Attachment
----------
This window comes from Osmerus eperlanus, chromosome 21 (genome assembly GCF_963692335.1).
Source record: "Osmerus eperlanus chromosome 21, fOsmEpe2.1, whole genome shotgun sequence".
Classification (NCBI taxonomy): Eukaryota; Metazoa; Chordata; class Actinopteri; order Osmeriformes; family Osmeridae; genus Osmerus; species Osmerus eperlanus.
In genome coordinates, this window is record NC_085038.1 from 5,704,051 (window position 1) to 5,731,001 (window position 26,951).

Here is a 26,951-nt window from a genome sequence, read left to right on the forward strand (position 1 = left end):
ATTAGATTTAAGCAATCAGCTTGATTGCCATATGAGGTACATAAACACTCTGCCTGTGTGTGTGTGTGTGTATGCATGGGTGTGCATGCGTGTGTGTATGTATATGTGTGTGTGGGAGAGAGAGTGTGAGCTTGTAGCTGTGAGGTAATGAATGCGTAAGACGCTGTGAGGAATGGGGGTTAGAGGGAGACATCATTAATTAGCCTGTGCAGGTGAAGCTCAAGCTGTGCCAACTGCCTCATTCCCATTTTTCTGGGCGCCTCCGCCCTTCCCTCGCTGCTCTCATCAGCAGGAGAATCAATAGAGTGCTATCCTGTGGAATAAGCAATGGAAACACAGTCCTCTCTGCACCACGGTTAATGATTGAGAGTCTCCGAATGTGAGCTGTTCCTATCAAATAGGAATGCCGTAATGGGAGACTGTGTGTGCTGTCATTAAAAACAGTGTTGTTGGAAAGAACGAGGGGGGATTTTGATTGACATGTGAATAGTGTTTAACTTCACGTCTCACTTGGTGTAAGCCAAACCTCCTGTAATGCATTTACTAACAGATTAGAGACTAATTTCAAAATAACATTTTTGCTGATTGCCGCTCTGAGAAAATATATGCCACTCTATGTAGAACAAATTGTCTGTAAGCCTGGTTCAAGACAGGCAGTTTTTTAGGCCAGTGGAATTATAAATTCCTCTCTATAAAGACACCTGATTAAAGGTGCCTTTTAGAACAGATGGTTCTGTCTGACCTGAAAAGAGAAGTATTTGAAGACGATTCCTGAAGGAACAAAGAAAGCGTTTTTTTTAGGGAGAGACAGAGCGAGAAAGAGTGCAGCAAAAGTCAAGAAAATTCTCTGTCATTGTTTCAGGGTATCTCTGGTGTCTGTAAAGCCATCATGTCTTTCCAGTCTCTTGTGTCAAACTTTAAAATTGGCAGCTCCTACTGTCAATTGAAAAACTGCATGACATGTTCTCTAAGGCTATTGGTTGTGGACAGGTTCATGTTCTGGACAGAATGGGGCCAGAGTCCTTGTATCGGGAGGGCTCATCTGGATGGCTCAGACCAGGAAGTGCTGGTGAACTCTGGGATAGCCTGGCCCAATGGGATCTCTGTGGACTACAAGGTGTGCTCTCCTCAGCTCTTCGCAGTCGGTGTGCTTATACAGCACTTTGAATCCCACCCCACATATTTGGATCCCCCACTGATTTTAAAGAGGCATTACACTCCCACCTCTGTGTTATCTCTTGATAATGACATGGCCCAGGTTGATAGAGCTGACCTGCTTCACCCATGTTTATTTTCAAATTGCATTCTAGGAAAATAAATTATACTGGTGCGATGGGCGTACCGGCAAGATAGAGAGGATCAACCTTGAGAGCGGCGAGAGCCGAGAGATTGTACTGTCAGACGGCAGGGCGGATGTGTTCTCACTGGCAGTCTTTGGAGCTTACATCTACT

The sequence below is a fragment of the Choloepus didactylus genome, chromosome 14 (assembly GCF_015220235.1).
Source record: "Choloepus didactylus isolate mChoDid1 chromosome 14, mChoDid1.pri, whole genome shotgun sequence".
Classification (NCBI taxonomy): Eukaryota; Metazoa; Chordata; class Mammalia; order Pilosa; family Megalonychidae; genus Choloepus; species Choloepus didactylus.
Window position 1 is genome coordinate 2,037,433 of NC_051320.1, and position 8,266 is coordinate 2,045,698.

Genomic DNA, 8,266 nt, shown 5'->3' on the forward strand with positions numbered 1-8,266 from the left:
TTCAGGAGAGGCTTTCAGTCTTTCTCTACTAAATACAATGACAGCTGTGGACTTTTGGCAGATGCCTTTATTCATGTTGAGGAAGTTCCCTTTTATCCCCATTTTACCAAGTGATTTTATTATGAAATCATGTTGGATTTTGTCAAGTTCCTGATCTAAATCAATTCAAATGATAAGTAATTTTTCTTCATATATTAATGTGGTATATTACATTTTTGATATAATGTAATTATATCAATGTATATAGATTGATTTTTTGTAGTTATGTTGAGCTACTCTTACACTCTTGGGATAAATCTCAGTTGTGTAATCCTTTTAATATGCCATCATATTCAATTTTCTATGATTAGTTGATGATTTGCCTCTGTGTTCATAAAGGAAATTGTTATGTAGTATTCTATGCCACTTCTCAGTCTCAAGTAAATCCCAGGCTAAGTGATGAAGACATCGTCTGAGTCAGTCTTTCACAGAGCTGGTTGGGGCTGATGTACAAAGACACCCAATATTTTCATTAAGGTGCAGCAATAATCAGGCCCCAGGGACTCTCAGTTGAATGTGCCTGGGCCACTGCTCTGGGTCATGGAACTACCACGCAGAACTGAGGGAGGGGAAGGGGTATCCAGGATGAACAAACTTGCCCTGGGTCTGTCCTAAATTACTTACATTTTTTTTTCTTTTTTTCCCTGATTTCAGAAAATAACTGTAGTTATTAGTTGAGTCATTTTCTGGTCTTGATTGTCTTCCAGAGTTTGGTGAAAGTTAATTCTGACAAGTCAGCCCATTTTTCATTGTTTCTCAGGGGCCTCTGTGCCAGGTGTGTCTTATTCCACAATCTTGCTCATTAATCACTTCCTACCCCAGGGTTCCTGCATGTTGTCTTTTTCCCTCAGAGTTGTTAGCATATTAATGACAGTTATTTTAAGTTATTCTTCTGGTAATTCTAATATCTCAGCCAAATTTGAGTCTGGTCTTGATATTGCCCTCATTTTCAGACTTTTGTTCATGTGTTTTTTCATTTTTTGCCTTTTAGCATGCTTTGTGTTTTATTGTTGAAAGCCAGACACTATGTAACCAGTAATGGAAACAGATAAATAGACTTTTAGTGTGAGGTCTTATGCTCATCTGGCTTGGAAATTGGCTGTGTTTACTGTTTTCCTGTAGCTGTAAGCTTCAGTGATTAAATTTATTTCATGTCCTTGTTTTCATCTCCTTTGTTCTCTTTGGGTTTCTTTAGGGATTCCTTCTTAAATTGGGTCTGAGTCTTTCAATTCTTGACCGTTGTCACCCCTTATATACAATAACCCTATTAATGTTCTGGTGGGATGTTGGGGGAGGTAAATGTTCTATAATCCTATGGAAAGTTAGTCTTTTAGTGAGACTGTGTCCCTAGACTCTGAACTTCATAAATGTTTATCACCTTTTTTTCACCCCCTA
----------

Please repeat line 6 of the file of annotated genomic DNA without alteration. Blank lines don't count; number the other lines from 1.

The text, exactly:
ATTAGATTTAAGCAATCAGCTTGATTGCCATATGAGGTACATAAACACTCTGCCTGTGTGTGTGTGTGTGTATGCATGGGTGTGCATGCGTGTGTGTATGTATATGTGTGTGTGGGAGAGAGAGTGTGAGCTTGTAGCTGTGAGGTAATGAATGCGTAAGACGCTGTGAGGAATGGGGGTTAGAGGGAGACATCATTAATTAGCCTGTGCAGGTGAAGCTCAAGCTGTGCCAACTGCCTCATTCCCATTTTTCTGGGCGCCTCCGCCCTTCCCTCGCTGCTCTCATCAGCAGGAGAATCAATAGAGTGCTATCCTGTGGAATAAGCAATGGAAACACAGTCCTCTCTGCACCACGGTTAATGATTGAGAGTCTCCGAATGTGAGCTGTTCCTATCAAATAGGAATGCCGTAATGGGAGACTGTGTGTGCTGTCATTAAAAACAGTGTTGTTGGAAAGAACGAGGGGGGATTTTGATTGACATGTGAATAGTGTTTAACTTCACGTCTCACTTGGTGTAAGCCAAACCTCCTGTAATGCATTTACTAACAGATTAGAGACTAATTTCAAAATAACATTTTTGCTGATTGCCGCTCTGAGAAAATATATGCCACTCTATGTAGAACAAATTGTCTGTAAGCCTGGTTCAAGACAGGCAGTTTTTTAGGCCAGTGGAATTATAAATTCCTCTCTATAAAGACACCTGATTAAAGGTGCCTTTTAGAACAGATGGTTCTGTCTGACCTGAAAAGAGAAGTATTTGAAGACGATTCCTGAAGGAACAAAGAAAGCGTTTTTTTTAGGGAGAGACAGAGCGAGAAAGAGTGCAGCAAAAGTCAAGAAAATTCTCTGTCATTGTTTCAGGGTATCTCTGGTGTCTGTAAAGCCATCATGTCTTTCCAGTCTCTTGTGTCAAACTTTAAAATTGGCAGCTCCTACTGTCAATTGAAAAACTGCATGACATGTTCTCTAAGGCTATTGGTTGTGGACAGGTTCATGTTCTGGACAGAATGGGGCCAGAGTCCTTGTATCGGGAGGGCTCATCTGGATGGCTCAGACCAGGAAGTGCTGGTGAACTCTGGGATAGCCTGGCCCAATGGGATCTCTGTGGACTACAAGGTGTGCTCTCCTCAGCTCTTCGCAGTCGGTGTGCTTATACAGCACTTTGAATCCCACCCCACATATTTGGATCCCCCACTGATTTTAAAGAGGCATTACACTCCCACCTCTGTGTTATCTCTTGATAATGACATGGCCCAGGTTGATAGAGCTGACCTGCTTCACCCATGTTTATTTTCAAATTGCATTCTAGGAAAATAAATTATACTGGTGCGATGGGCGTACCGGCAAGATAGAGAGGATCAACCTTGAGAGCGGCGAGAGCCGAGAGATTGTACTGTCAGACGGCAGGGCGGATGTGTTCTCACTGGCAGTCTTTGGAGCTTACATCTACT